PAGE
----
Windstar was an unexpected surprise to Windsong and Alexander. Because Alex was a Hybrid we assumed he was infertile after four years of watching him breed with no success. We had neutered all of our male Bobcats except for the hybrids as we were so sure they could not reproduce. Windstar was proof to the contrary and his birth resulted in his father and uncle, Des-Purr-ado being immediately neutered. Windstar is affectionately called “Bobcat” and has a wonderful purrsonality. Windstar loves the water. Every year for his birthday he gets a kiddie pool for a week to play in. In 2004 for his birthday he got a rock pool with waterfall like the tigers have.
Windstar wants you to know that there is nothing more powerful than an idea whose time has come. There was a time, in our recent history when we believed in slavery and we believed that women should not be allowed to vote. Anyone who thought otherwise was ridiculed and cast out of society. Now we look back and wonder how we ever could have believed that all men were not created equal. You are witnessing a shift in the way people perceive animals because science has taught us that they experience fear, joy, shame, love and they dream just like we do. As we become better informed we cannot turn a blind eye to the abuses they suffer and some brave souls are speaking out. Accepting that all life is precious is an idea whose time has come and nothing can stop an idea whose time has come.
8/18/16 Windstar Bobcat was netted to see vet after being found “down” in his den. He seemed fine the day before, but when he didn’t come out to eat, Jamie knew something was wrong. We netted him to take him in the hospital and called the vet. We found vomited mushrooms, but both varieties turned out to be non toxic.
We found a mass near his kidney and a biopsy was sent out.
Watching over him through the night on a Nest cam, Jamie reported that he was awake and looking around at 5 am, so she felt he was out of the woods. About a half hour later though he passed peacefully in his sleep.
A necropsy will be done to determine the cause of death.
Please help us end the trade in all wild cats as pets, props and parts by sending this easy email and making a call to your US Senators and Representatives at BigCatAct.com Windstar would tell you, “the time has come.”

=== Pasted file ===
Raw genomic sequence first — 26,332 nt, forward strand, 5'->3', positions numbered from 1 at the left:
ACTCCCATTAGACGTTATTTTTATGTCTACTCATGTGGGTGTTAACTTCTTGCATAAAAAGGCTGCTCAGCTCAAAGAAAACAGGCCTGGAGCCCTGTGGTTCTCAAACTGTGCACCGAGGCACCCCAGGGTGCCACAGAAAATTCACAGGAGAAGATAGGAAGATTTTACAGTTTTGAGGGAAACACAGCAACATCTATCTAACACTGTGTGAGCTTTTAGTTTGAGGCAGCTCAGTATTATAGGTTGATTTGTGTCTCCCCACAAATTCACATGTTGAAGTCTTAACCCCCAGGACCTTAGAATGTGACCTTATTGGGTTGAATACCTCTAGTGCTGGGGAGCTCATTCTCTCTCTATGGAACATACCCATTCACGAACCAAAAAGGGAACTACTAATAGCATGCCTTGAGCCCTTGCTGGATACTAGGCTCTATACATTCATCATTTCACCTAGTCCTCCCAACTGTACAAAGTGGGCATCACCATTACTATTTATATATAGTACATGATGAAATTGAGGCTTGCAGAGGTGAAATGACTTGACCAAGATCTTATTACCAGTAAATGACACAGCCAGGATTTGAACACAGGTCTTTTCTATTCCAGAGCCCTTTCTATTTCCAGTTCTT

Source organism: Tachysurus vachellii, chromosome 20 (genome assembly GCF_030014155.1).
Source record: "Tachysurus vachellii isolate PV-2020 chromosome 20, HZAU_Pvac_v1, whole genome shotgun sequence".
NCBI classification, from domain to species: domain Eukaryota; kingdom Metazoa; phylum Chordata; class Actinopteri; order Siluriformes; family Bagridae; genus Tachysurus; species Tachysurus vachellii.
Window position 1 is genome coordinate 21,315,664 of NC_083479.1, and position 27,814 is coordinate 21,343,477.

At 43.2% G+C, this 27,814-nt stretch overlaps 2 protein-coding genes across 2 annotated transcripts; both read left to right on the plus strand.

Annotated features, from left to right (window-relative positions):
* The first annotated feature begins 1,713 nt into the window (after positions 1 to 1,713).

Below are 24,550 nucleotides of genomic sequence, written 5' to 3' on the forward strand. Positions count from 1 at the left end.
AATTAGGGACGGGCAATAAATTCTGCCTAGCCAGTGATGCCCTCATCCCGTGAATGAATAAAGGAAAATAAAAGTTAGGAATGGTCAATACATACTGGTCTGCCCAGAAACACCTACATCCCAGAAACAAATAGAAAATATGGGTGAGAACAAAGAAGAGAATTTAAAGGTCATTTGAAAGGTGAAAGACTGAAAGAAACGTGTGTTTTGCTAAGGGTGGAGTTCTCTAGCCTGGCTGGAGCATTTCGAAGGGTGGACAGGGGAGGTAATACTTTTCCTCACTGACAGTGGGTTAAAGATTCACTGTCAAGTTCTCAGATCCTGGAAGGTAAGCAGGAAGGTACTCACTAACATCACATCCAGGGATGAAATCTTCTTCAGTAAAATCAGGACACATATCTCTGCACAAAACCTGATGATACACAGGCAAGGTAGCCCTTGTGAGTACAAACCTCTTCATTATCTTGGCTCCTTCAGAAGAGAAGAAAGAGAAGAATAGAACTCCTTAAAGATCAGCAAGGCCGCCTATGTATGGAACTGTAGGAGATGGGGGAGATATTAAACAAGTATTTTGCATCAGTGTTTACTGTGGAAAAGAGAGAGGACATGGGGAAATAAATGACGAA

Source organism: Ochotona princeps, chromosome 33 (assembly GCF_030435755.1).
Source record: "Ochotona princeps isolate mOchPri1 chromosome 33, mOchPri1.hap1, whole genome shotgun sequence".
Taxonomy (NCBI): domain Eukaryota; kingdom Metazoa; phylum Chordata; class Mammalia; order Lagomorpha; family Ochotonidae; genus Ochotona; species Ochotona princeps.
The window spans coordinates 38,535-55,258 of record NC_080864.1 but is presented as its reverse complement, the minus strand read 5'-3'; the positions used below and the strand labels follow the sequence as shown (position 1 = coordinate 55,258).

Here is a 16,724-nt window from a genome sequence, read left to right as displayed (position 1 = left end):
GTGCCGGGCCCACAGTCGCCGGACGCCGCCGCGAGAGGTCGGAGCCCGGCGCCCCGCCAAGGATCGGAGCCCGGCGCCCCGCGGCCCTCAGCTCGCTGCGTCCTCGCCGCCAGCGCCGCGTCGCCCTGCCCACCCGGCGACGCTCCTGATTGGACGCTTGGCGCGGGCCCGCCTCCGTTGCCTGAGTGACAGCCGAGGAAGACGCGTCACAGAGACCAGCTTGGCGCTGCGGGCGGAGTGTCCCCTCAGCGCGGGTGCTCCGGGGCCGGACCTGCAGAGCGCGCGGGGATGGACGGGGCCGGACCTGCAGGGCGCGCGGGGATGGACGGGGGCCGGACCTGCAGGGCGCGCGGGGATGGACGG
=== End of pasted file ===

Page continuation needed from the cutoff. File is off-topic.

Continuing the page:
Most of our bobcats were rescued from fur farms where they were being raised to slaughter for their fur. Some were being sold at auction where taxidermists would buy them and club them to death in the parking lot, but a few were born here in the early days when we were ignorant of the truth and were being told by the breeders and dealers that these cats should be bred for “conservation.” Once we learned that there are NO captive breeding programs that actually contribute to conservation in the wild we began neutering and spaying our cats in the mid 1990’s. Knowing what we do about the intelligence and magnificence of these creatures we do not believe that exotic cats should be bred for lives in cages. Read more about our Evolution of Thought HERE
** Walkabout Video – Today at Big Cat Rescue Aug 29 2013 – In this hour long walk about you will see Flavio Tiger in the Vacation Rotation cage and being loaded into a wagon for diagnostics. You will see Bella Tiger making the long walk to the Vacation Rotation cage and enjoying it. You will see the new Kitten Cabana construction, Tommie Girl Bobcat, Tobi Cougar, Gilligan Canada Lynx, Lovey, Thurston, Mary Ann, Moses, Bailey, Anazasie, Windstar,Max and Levi the bobcats. Also rare glimpses at Genie Sandcat, Nico Geoffroy Cat, Pharaoh and Tonga the white servals, Mr E the Leopard cat, Jade and Armani the leopards, Joseph and Sasha the lions and Cameron and Zabu the white tiger. Lots of cats, lots of rain, lots of interesting behavior. http://bigcatrescue.org/today-big-cat-rescue-aug-29-2013/
** December 2011 Advocat Newsletter – A few of the most recent projects included an enclosure addition for Purr-sistance the ocelot and Windstar the bobcat. Not only do they have lots of extra space, but we are now able to shift them easily from one side of their enclosure to the other making maintenance a breeze. http://bigcatrescue.org/advocat-news-2011-12-2/
Nairobi was the mascot in a pet store window until she came to live at Big Cat Rescue July 7, 1994. The pet store owner was afraid that she would bite the small children who were always taunting her and she was right.
Nairobi spends her days lounging in her huge natural Cat.a.tat and can often be found draped over her favorite log without a care in the world.
On July 6, 2016 Nairobi was on the observation chart for being a little possessive of her food at breakfast. In the afternoon she was found to be breathing hard, so we brought her into the on site Windsong Memorial and Dr. Justin Boorstein rushed in to do diagnostics. Her Xrays showed that her lungs were completely encased in cancer and he found other masses in the abdomen. At 23 years of age there was nothing we could do, but give her a peaceful transition over the rainbow bridge.